Question: I know sometimes adjectives need to be hyphenated before nouns, but there are plenty of times when I would expect a hyphen and don’t see one. Are there rules to help sort things out?
Answer: Great question. There are a lot of rules dealing with hyphens, so let’s focus specifically on compound adjectives, shall we?
The big thing we’ll be talking about is the compound adjective. If you have two or more words modifying a noun, and acting as a single idea, then hyphenate them. Some examples: run-of-the-mill day; pay-to-play politics; eat-or-be-eaten job market; etc.
Not all compound adjectives are expressions like those above. “Long-term” is a common one. Things like “low-risk” or “high-tolerance” are also compound adjectives. In these examples, the first adjective modifies the second adjective, and the entire adjective phrase modifies a noun (ex: low-risk investment).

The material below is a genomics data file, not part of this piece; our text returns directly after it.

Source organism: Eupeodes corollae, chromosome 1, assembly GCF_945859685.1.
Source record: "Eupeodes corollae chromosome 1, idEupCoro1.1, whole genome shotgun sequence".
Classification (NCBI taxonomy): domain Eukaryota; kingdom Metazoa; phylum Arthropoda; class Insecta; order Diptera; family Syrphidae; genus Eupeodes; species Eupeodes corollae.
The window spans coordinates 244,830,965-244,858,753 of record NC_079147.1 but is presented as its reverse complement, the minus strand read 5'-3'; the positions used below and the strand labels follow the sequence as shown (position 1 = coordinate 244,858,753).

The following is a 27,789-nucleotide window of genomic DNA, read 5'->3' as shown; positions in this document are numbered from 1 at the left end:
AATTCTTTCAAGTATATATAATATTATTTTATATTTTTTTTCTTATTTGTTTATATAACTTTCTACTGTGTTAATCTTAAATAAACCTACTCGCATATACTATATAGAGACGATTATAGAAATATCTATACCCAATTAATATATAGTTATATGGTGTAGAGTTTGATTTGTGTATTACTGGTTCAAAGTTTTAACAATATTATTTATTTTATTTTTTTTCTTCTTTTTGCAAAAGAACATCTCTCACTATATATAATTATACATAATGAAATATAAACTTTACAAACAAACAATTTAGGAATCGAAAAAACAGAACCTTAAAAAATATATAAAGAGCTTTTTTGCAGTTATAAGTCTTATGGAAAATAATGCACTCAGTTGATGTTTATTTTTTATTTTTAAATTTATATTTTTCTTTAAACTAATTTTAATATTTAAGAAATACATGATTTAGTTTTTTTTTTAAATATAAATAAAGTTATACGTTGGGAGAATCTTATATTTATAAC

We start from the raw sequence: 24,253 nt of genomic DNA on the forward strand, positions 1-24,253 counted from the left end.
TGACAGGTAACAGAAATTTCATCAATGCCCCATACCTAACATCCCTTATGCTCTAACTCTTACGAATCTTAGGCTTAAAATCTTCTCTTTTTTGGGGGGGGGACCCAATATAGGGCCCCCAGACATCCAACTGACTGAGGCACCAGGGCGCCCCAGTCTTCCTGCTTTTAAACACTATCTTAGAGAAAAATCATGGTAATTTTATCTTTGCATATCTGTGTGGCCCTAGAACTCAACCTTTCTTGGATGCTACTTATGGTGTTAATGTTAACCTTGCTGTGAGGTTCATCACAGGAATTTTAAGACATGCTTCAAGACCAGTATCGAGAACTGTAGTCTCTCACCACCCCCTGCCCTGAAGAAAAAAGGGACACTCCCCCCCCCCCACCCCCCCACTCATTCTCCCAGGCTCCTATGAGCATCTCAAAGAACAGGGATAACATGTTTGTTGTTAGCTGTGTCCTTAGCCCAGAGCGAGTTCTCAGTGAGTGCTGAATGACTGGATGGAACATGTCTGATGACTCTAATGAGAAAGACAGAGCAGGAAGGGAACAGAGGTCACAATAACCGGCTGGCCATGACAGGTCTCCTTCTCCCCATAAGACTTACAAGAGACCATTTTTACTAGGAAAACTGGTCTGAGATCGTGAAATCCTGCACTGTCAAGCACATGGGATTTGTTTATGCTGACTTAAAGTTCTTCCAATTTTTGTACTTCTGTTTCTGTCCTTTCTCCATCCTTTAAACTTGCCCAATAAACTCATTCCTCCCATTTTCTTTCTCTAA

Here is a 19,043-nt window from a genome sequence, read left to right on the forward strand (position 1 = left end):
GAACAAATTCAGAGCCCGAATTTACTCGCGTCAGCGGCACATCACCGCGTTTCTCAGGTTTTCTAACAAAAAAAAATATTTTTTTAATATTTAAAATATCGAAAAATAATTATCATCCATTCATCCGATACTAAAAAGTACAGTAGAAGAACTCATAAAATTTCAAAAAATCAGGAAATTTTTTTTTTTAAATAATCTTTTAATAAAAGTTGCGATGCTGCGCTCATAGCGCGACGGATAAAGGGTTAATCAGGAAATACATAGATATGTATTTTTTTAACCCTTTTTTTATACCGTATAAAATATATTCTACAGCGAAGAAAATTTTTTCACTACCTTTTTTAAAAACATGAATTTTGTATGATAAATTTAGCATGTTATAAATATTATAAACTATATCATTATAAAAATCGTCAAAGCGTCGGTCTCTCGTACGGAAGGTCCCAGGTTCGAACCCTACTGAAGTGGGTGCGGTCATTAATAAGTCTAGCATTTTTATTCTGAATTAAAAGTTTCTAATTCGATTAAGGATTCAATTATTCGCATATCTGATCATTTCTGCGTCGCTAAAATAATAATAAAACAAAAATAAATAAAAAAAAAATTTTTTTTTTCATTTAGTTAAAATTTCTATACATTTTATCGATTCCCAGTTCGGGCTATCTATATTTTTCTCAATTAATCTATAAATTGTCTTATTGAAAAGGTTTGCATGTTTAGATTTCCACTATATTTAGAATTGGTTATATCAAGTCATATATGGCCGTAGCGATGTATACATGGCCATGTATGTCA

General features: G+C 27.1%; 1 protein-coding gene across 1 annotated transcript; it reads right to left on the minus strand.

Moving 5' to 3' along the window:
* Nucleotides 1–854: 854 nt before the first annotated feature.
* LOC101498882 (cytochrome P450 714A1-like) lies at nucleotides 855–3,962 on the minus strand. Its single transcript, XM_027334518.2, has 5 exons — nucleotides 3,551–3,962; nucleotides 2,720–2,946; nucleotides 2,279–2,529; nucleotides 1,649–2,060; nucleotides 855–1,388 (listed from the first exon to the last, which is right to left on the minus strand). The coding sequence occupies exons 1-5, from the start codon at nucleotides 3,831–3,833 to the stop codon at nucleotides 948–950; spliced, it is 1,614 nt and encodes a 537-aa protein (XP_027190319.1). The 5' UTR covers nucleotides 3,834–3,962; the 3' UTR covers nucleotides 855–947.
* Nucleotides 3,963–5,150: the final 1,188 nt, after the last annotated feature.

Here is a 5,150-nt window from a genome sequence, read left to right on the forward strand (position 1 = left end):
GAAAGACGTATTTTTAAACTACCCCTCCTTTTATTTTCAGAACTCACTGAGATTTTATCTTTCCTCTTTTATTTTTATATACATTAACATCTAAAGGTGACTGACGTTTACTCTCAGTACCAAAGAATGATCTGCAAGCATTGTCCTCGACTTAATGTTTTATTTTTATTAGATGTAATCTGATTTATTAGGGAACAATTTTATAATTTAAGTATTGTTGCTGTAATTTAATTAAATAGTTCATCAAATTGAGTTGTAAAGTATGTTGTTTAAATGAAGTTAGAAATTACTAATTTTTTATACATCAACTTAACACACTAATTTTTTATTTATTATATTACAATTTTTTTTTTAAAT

Now that we’ve got that down: When don’t you use a hyphen? The big one is when your compound adjective phrase includes an adverb ending in “-ly” (or “very”). For example, you would describe someone as a “well-known singer,” but not as a “highly-known singer.” There should be no hyphen after “highly,” since the “-ly” lets you know it’s functioning as an adjective.
That brings me around to the point of the hyphen: eliminating confusion about how words are functioning. Consider the difference between a “small furniture sale” and a “small-furniture sale.” The former won’t give you a lot of options for chairs. The latter will probably leave you disappointed if you’re not a mouse.
The general rule is: When in doubt, hyphenate (unless you’ve got an “-ly” word, or “very). Better to avoid confusion than be stingy with the hyphen.